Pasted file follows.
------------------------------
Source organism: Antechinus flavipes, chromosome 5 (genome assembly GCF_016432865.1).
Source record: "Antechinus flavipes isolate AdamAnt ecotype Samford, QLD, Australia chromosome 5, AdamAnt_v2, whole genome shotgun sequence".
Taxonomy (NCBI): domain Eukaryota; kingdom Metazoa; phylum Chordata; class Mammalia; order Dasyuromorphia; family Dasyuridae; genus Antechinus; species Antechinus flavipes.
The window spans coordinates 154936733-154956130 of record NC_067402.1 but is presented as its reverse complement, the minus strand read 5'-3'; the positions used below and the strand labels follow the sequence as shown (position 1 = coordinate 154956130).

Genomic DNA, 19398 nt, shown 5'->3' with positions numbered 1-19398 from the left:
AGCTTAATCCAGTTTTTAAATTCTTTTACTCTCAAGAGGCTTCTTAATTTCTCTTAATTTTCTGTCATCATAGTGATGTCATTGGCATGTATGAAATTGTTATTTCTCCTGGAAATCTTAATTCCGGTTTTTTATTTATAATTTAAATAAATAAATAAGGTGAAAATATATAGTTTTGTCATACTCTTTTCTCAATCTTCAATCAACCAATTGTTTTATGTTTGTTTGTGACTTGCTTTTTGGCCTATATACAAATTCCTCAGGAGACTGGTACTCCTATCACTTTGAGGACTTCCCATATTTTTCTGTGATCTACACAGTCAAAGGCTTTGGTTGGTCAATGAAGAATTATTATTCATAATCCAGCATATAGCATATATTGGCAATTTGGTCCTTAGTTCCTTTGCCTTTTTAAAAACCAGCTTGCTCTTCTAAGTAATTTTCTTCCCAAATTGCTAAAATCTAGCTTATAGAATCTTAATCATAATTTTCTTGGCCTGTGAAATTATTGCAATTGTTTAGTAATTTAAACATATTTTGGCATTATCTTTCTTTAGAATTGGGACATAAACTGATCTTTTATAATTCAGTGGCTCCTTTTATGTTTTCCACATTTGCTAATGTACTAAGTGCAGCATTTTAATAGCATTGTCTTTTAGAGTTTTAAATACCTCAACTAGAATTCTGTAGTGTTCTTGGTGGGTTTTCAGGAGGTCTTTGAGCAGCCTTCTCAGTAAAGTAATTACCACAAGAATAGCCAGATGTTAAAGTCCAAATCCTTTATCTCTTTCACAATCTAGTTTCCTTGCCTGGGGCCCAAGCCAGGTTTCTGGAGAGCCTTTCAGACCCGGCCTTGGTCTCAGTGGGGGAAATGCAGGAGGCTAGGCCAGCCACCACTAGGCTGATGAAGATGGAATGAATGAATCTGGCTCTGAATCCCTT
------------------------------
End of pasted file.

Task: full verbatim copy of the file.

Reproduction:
Source organism: Antechinus flavipes, chromosome 5 (genome assembly GCF_016432865.1).
Source record: "Antechinus flavipes isolate AdamAnt ecotype Samford, QLD, Australia chromosome 5, AdamAnt_v2, whole genome shotgun sequence".
Taxonomy (NCBI): domain Eukaryota; kingdom Metazoa; phylum Chordata; class Mammalia; order Dasyuromorphia; family Dasyuridae; genus Antechinus; species Antechinus flavipes.
The window spans coordinates 154936733-154956130 of record NC_067402.1 but is presented as its reverse complement, the minus strand read 5'-3'; the positions used below and the strand labels follow the sequence as shown (position 1 = coordinate 154956130).

Genomic DNA, 19398 nt, shown 5'->3' with positions numbered 1-19398 from the left:
AGCTTAATCCAGTTTTTAAATTCTTTTACTCTCAAGAGGCTTCTTAATTTCTCTTAATTTTCTGTCATCATAGTGATGTCATTGGCATGTATGAAATTGTTATTTCTCCTGGAAATCTTAATTCCGGTTTTTTATTTATAATTTAAATAAATAAATAAGGTGAAAATATATAGTTTTGTCATACTCTTTTCTCAATCTTCAATCAACCAATTGTTTTATGTTTGTTTGTGACTTGCTTTTTGGCCTATATACAAATTCCTCAGGAGACTGGTACTCCTATCACTTTGAGGACTTCCCATATTTTTCTGTGATCTACACAGTCAAAGGCTTTGGTTGGTCAATGAAGAATTATTATTCATAATCCAGCATATAGCATATATTGGCAATTTGGTCCTTAGTTCCTTTGCCTTTTTAAAAACCAGCTTGCTCTTCTAAGTAATTTTCTTCCCAAATTGCTAAAATCTAGCTTATAGAATCTTAATCATAATTTTCTTGGCCTGTGAAATTATTGCAATTGTTTAGTAATTTAAACATATTTTGGCATTATCTTTCTTTAGAATTGGGACATAAACTGATCTTTTATAATTCAGTGGCTCCTTTTATGTTTTCCACATTTGCTAATGTACTAAGTGCAGCATTTTAATAGCATTGTCTTTTAGAGTTTTAAATACCTCAACTAGAATTCTGTAGTGTTCTTGGTGGGTTTTCAGGAGGTCTTTGAGCAGCCTTCTCAGTAAAGTAATTACCACAAGAATAGCCAGATGTTAAAGTCCAAATCCTTTATCTCTTTCACAATCTAGTTTCCTTGCCTGGGGCCCAAGCCAGGTTTCTGGAGAGCCTTTCAGACCCGGCCTTGGTCTCAGTGGGGGAAATGCAGGAGGCTAGGCCAGCCACCACTAGGCTGATGAAGATGGAATGAATGAATCTGGCTCTGAATCCCTT